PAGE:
Tuesday, February 09, 2010

U-turn in Ukraine?

Viktor Yanukovich - the likely victor in the Ukrainian Presidential election- is not a Jeffersonian Democrat. He carries with him the air of the youthful hoodlum he once was- he served time in gaol as a young man. However Yulia Timoshenko- the defeated candidate is hardly a model democrat herself. It would be quite easy to throw up ones hands and say that Ukraine was a lost cause and that it has not escaped its terrible past.

Easy but wrong.

For one thing, the Presidential election has been given a clean bill of health by election observers. A clean election anywhere in the former Soviet Union is sufficiently rare to be celebrated. Neither is Ukraine likely to fall under the control of Russia, despite fears that it may do so. The fact is that the division of Ukraine has proven to be its saviour. No one party, region, or faction -still less a single individual- is able to control the country. All things must be negotiated, all things are political. On the one hand it creates a slow moving, quite badly governed state, with low level corruption endemic, on the other Ukraine is classified as free by Freedom House.

So Mr. Yanukovich, even if he wanted to deliver Ukraine to the Kremlin could not do so. He must govern by way of deal making and compromise, and for every die-hard pro-Putinista in Ukraine, there are probably three pro Europeans. The economy is now oriented to its prosperous Western neighbours, not its inefficient and truculent Eastern. However much Russia tries to project its will in K'yev, it finds that it must, like everyone else, cut a deal and negotiate, and in fact it has few things that are attractive to Ukrainians. Even the energy weapon is a two edged sword for Russia, for blackmailing Ukraine reminds the West of the importance of diversity of energy supply and diminishes Russia's reputation as a reliable supplier of energy.

Neither can Mr. Yanukovich, even if he wanted to, create a more authoritarian constitution and bend the Ukrainian people to his will. The local regions are powerful, and whether Russian or Ukrainian speaking, they will not easily cede power back to the centre. On top of that, creating a more centralised state could deliver Mr. Yanukovich into the hands of his political opponents, since the Orange Revolution, for all its disappointments, has shown that a President who oversteps the mark can be removed by the popular will.

So, in the end it is likely that it will be economics that is Ukraine's destiny: and that means a continued Western trajectory- whether or not the Kremlin or indeed Mr. Yanukovich want to stop this or not. In fact, there is some evidence that Mr. Yanukovich has learned plenty of lessons from the Orange revolution- which Ms. Timoshenko may not. One of the most obvious is to try to construct coalitions, which Mr. Yanukovich has already done to a degree with the outgoing President, Mr. Yushchenko. The second is the increasing use that Mr. Yanukovich makes of the Ukrainian rather than the Russian language. Like Ms. Timoshenko, Mr. Yanukovich learned Ukrainian as a second language, unlike her, he still stumbles over the language, but nevertheless, he increasingly uses Ukrainian in public. Although he has stated that he would like to see restrictions against Russian lifted, which would please the Kremlin, this is simply to put the issue on the agenda, not to actually enact change. Even in such relatively minor changes, Mr. Yanukovich will need to negotiate and not to decree.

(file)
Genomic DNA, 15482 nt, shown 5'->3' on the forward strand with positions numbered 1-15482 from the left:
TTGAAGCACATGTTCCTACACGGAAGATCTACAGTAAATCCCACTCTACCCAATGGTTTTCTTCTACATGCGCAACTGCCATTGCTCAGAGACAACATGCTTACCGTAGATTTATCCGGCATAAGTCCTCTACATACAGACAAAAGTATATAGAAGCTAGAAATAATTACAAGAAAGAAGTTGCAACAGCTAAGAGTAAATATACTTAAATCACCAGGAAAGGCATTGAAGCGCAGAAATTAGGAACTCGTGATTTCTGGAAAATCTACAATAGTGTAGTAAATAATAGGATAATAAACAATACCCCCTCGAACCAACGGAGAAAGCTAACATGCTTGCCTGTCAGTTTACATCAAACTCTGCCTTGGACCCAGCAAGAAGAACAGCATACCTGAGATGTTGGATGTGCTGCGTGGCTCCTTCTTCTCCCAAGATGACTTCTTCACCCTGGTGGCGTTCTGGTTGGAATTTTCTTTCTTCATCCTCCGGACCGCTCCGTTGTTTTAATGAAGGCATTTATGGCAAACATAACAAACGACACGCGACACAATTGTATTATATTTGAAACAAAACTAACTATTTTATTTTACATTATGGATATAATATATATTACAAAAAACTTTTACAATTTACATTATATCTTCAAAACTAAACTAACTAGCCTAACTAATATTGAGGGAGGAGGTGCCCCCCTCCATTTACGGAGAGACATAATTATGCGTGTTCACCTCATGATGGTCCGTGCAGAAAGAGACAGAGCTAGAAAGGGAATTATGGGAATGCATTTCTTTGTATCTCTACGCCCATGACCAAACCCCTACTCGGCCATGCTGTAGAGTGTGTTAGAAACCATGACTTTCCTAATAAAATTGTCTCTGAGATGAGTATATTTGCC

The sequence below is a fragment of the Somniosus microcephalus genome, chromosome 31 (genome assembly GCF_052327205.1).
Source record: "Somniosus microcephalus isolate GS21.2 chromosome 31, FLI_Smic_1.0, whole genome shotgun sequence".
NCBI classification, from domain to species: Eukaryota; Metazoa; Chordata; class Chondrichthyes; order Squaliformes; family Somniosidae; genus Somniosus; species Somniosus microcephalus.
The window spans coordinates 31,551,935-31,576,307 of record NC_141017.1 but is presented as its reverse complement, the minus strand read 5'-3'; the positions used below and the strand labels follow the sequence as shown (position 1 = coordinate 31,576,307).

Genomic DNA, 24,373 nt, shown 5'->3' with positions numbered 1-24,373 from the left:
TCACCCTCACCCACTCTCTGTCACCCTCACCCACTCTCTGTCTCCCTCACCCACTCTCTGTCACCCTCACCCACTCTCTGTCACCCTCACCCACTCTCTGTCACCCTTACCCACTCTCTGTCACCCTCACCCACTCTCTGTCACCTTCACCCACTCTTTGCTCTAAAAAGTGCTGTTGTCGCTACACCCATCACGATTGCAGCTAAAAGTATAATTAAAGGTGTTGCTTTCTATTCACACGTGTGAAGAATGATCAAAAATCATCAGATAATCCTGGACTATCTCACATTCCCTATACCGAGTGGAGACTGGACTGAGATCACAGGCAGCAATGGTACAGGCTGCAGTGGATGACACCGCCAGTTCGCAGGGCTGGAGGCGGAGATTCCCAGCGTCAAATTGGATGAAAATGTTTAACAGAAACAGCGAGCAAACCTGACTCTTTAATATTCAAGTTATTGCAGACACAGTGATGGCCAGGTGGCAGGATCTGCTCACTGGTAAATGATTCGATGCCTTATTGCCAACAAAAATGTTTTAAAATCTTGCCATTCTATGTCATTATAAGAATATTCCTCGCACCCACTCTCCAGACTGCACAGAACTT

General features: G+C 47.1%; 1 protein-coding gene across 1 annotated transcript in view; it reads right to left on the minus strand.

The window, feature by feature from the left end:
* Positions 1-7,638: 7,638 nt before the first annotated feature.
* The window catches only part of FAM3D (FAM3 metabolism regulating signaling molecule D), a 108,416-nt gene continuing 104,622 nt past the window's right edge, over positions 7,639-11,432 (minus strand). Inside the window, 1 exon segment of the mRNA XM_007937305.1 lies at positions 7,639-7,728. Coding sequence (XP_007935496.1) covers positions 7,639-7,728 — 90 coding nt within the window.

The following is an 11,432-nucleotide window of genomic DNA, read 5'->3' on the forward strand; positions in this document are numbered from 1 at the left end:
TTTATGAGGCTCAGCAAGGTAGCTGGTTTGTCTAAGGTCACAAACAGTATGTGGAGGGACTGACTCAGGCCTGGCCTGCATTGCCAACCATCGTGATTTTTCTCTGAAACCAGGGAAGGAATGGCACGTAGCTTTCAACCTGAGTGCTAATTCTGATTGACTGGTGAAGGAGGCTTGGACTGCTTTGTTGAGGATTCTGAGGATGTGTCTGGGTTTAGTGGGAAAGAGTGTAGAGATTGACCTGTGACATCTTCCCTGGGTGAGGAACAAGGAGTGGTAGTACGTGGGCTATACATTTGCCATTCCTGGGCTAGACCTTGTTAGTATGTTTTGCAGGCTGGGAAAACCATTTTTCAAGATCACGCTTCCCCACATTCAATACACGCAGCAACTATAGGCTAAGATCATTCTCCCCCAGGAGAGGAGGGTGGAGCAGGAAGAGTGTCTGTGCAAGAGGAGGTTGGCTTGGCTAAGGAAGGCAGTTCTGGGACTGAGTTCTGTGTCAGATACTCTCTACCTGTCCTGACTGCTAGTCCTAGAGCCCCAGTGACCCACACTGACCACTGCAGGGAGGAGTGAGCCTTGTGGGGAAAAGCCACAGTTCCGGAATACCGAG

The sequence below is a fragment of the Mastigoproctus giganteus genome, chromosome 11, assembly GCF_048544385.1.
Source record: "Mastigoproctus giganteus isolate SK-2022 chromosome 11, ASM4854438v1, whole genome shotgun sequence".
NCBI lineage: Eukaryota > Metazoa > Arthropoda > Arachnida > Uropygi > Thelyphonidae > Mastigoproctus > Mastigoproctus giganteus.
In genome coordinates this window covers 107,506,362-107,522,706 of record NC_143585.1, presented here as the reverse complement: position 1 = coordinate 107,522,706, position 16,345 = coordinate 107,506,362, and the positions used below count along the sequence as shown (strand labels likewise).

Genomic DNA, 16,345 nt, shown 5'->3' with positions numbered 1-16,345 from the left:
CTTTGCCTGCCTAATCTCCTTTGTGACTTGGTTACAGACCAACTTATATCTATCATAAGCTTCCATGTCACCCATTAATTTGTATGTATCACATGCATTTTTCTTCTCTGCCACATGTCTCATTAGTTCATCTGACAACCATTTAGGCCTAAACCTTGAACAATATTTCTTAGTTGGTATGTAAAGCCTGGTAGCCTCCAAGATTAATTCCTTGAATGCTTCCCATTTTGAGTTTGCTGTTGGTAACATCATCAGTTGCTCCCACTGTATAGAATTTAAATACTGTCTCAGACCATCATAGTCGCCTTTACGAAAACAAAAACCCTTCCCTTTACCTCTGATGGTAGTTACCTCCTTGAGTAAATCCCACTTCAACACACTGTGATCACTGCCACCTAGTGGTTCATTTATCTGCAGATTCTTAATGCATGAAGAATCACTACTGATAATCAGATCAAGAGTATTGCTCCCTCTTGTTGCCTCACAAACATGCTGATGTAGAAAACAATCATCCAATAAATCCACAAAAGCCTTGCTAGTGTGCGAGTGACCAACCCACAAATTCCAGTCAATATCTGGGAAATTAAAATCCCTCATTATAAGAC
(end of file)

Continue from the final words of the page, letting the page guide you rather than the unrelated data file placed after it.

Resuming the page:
So the mood music in Ukraine will change. Mr. Yanukovich is not a cultured nor notably intelligent figure. His thuggish demeanour and past will tell against him. However the Ukrainian people have freely elected him as their President. he may not be Thomas Jefferson, but in the end he doesn't need to be. The Ukrainians are asking for better governance, and that Mr. Yanukovich may yet be able to give.

The Western trajectory of Ukraine is secure. The rest is details. Even an undemocratic and unfree Russia can only negotiate for influence in a democratic and free Ukraine, it may not force the Ukrainians to act against their will. In the end, that is the final and the greatest triumph of the orange revolution.

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